Poor Dale Barbara. A day after being mobbed outside Dipper’s bar, the former Army vet just wants to get the hell out of town and start a new life somewhere else. A passing truck gives him a glint of hope as its brake lights flick on, but the moment is lost as the driver decides against it and speeds past him. Minutes later, he and nearly two thousand others are trapped inside Chester’s Mill, Maine as an invisible dome encapsulates the town.
This is my first Stephen King novel. I had seen The Stand mini-series, I read his guest articles in Entertainment Weekly, and last year I even read his autobiography-slash-writing-coach On Writing, but this was my first outing into an actual King book. I didn’t mind that it was nearly 1100 pages, but after last year’s nearly 800-page The Passage – that I absolutely adored – I was up for a new challenge. Here it was.
It’s not long after we’re introduced to Barbara that we meet the hyper arrogant, God’s-on-my-side, large man in town: “Big Jim” Rennie. He serves as second-in-charge of the quite burg, but his money, smart politiking, and a series of tragic events following the onset of the dome allow him to usurp virtually all authority – for the good of the town, of course. Using his influence over the newly-installed police chief, he turns the once-diminutive force into his own personalized army of thugs and sociopaths. Meanwhile, Barbara (or Baaarbie, depending on who you ask) is stop-lossed by his former Colonel by cell phone, given a hefty promotion, and selected by the President himself to gain authority of the town, but this simply isn’t going to fly on Rennie’s watch, who has no respect for a President with a terrorist middle name. So long as Barbie’s military friends are trapped outside the dome, and his friends inside are merely commonfolk, Big Jim’s cushy position isn’t going anywhere. As King builds out the population – from cooks and doctors to journalists and the absolutely corrupt – the town’s people start picking sides before eventually the violence spills over.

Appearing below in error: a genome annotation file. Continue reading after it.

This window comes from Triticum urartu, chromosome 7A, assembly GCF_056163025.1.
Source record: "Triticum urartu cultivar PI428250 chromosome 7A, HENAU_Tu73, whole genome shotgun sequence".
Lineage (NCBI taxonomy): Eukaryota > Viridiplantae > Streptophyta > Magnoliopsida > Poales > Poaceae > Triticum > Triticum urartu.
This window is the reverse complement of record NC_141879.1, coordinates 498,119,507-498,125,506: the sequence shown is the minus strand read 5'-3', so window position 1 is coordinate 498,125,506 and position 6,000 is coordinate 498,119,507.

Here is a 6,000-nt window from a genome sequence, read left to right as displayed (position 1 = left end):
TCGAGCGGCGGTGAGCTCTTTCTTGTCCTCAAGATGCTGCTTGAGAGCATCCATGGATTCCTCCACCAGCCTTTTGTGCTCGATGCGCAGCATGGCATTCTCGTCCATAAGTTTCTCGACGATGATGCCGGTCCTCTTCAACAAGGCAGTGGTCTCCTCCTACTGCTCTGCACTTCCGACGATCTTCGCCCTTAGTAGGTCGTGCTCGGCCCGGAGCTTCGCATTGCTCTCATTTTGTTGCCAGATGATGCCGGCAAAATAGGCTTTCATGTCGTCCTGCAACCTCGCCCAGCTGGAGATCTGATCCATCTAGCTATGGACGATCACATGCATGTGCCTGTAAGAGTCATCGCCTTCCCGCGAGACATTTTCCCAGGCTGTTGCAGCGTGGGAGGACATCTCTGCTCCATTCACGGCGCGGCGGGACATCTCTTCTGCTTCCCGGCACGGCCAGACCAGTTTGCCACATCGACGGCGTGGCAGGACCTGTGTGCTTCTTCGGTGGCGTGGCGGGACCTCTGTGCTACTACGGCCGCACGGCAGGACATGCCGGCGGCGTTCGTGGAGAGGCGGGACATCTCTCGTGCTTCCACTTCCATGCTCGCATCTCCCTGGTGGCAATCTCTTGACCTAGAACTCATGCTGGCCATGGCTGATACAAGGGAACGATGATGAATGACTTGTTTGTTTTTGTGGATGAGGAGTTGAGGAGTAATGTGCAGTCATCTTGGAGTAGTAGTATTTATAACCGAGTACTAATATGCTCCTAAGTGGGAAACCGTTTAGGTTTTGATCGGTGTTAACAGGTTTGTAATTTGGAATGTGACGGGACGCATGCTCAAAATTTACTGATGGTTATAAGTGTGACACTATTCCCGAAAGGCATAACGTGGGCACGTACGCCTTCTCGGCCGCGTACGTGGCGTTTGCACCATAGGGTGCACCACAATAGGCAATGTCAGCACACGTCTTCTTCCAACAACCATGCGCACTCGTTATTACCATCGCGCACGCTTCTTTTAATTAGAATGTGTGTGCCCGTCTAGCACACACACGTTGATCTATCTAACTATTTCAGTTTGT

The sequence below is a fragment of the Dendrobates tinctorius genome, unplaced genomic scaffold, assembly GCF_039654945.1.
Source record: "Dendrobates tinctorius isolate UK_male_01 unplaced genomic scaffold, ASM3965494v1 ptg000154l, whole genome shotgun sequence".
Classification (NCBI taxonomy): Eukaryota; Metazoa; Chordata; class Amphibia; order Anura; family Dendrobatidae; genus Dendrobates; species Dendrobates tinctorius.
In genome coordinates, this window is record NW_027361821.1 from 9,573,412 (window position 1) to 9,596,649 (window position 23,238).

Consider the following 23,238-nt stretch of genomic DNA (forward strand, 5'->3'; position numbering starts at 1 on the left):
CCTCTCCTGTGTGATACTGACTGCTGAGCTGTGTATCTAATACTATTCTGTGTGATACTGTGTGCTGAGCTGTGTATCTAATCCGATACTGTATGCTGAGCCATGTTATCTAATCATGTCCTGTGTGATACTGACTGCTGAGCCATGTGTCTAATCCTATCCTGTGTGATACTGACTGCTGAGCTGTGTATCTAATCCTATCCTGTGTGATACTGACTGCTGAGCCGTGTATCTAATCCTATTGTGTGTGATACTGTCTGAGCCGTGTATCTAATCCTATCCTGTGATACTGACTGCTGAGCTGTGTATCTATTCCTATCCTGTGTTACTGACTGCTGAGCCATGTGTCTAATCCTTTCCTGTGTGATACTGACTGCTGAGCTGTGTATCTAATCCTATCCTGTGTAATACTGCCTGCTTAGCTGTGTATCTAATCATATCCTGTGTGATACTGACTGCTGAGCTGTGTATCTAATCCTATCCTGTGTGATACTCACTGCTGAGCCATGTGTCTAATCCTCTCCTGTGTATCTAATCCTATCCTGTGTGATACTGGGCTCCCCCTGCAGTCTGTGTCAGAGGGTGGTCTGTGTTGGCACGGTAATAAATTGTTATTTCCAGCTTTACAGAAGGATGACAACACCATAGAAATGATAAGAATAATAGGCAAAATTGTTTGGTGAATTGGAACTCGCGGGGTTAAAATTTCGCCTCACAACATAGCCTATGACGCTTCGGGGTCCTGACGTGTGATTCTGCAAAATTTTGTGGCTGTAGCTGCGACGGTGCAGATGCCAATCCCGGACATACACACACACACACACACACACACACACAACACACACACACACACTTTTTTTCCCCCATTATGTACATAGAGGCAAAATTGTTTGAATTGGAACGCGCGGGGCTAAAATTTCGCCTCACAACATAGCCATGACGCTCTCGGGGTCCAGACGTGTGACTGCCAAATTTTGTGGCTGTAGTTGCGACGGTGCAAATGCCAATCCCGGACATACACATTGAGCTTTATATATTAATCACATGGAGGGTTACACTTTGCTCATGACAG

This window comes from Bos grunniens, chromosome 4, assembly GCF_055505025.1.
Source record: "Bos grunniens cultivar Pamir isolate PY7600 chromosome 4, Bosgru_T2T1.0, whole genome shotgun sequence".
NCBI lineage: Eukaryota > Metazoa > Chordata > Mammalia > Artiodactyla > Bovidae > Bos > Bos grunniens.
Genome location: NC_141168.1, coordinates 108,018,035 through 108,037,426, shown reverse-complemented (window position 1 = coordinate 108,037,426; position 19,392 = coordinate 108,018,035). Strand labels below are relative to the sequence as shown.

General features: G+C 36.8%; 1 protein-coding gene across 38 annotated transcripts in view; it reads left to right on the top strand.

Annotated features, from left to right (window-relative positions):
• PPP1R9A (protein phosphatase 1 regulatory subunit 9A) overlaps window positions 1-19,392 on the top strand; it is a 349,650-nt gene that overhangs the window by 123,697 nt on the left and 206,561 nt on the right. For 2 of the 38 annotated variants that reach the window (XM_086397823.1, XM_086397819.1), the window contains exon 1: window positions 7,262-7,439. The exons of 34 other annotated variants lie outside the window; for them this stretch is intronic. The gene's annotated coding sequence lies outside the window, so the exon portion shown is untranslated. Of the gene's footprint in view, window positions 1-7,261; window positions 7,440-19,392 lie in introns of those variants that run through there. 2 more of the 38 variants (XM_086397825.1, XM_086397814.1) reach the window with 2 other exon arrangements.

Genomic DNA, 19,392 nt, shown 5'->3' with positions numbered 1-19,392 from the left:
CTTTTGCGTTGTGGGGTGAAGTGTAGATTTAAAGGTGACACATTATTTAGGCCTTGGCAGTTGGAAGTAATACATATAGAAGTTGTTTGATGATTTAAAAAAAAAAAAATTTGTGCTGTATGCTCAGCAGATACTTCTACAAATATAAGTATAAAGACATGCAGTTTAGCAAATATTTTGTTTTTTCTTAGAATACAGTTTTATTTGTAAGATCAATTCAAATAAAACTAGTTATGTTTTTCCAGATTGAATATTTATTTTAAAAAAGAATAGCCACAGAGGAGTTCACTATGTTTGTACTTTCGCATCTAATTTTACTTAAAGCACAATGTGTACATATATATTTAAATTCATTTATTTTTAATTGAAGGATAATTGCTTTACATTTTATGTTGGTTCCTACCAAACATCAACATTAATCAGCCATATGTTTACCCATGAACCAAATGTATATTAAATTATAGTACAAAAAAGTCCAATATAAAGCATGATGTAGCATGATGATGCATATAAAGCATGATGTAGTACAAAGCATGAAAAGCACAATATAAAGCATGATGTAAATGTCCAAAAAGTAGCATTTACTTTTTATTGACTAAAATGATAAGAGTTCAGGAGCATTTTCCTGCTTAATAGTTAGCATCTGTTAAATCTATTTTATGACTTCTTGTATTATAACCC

While Barbie and Rennie are pinpointed as the de facto protagonist/antagonists that the rest of the town align with, their characters are shallow reads: Barbie is obviously the good guy, Rennie is obviously the bad guy. Rennie’s cronies are immediately unlikable as paper-thin villains, removing much of the horror of the despicably evil things they do. King’s own cheeky, self-referential prose and brushes with the fourth wall undermine a true sense of dread the book aspires to (for instance: several chapters are from the perspective of a happy Corgi) which makes the thin characters look that much more cartoonish. King also doesn’t have much regard for organized religion, lampooning Christian attitudes and habits that will make even the most skeptic weary. In a smart, seemingly bi-partisan fashion, the book cleverly highlights the environmental effects that a closed-off ecosystem would have without dissolving to sermons on climate change.
Despite this, Under the Dome is an enthralling read; I only put the book down when I simply could not keep my eyes open any longer. It’s a triumph of scale that skirts greatness and while it doesn’t execute as well as it should, it kept me up many late nights wondering what came next for those folks of The Mill.